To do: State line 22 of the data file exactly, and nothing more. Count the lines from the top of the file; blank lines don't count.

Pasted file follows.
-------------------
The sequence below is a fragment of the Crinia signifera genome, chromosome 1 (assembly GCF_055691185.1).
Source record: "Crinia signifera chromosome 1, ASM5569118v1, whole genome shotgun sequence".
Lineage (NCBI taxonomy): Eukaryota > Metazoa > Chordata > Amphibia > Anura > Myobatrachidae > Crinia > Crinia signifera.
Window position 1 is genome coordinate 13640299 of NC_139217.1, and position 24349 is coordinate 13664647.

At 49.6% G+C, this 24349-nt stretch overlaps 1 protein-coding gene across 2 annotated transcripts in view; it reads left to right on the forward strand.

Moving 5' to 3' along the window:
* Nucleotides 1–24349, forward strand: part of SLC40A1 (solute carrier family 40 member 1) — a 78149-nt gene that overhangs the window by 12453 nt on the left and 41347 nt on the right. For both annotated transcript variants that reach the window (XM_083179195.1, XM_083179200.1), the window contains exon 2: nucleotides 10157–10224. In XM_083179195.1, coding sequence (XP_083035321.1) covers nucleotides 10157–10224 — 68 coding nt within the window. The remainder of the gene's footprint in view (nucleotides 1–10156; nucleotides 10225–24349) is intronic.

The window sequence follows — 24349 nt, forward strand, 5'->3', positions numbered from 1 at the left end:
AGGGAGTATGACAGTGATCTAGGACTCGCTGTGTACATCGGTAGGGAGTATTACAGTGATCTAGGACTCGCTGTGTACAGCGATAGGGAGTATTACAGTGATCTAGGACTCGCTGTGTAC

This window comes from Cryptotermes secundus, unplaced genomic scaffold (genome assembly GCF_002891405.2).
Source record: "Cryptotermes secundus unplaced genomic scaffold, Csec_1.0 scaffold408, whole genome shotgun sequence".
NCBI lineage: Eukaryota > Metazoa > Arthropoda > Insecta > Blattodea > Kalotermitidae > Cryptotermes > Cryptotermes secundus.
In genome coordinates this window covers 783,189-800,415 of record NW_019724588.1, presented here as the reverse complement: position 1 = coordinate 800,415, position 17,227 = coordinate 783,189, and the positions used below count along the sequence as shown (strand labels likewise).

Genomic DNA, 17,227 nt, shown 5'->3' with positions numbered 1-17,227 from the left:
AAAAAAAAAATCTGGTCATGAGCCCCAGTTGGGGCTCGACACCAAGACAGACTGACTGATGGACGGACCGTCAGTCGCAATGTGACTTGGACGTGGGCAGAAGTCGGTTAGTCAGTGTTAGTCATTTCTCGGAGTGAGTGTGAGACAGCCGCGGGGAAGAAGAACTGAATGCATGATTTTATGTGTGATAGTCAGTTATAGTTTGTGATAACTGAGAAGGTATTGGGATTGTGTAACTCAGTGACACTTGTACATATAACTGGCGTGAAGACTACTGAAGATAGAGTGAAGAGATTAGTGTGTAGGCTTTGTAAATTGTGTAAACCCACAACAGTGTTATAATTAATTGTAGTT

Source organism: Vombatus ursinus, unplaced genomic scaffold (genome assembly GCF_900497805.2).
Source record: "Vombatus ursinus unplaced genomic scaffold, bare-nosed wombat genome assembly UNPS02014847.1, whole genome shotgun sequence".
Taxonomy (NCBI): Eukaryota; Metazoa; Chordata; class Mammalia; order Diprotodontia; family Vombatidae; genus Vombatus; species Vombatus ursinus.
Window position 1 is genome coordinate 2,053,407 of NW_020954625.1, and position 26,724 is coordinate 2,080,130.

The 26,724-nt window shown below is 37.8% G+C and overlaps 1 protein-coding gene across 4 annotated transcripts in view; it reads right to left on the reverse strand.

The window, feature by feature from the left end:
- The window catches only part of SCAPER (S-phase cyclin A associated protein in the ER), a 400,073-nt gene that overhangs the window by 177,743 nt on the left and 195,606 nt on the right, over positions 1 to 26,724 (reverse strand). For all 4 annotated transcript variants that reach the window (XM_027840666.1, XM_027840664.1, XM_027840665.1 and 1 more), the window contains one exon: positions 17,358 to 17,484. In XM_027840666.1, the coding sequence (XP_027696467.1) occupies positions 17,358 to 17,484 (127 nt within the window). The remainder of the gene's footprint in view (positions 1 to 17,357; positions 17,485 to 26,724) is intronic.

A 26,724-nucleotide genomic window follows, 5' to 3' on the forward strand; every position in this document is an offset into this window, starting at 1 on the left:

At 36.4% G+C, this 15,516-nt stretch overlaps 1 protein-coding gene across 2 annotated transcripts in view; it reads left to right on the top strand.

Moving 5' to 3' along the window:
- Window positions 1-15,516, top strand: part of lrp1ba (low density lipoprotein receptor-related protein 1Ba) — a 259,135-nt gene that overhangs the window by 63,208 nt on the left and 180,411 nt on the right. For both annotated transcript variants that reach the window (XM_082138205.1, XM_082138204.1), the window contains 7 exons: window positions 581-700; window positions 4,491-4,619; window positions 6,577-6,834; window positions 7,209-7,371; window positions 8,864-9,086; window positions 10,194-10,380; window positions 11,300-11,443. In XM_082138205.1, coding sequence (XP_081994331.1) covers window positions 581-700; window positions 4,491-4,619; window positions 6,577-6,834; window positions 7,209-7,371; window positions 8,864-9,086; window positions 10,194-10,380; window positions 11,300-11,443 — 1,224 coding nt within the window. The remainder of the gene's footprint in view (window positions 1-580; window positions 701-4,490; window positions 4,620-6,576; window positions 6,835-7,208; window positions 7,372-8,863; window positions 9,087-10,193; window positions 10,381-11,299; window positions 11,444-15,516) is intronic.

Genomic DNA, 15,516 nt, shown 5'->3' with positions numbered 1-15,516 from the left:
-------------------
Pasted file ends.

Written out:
- The window catches only part of SCAPER (S-phase cyclin A associated protein in the ER), a 400,073-nt gene that overhangs the window by 177,743 nt on the left and 195,606 nt on the right, over positions 1 to 26,724 (reverse strand). For all 4 annotated transcript variants that reach the window (XM_027840666.1, XM_027840664.1, XM_027840665.1 and 1 more), the window contains one exon: positions 17,358 to 17,484. In XM_027840666.1, the coding sequence (XP_027696467.1) occupies positions 17,358 to 17,484 (127 nt within the window). The remainder of the gene's footprint in view (positions 1 to 17,357; positions 17,485 to 26,724) is intronic.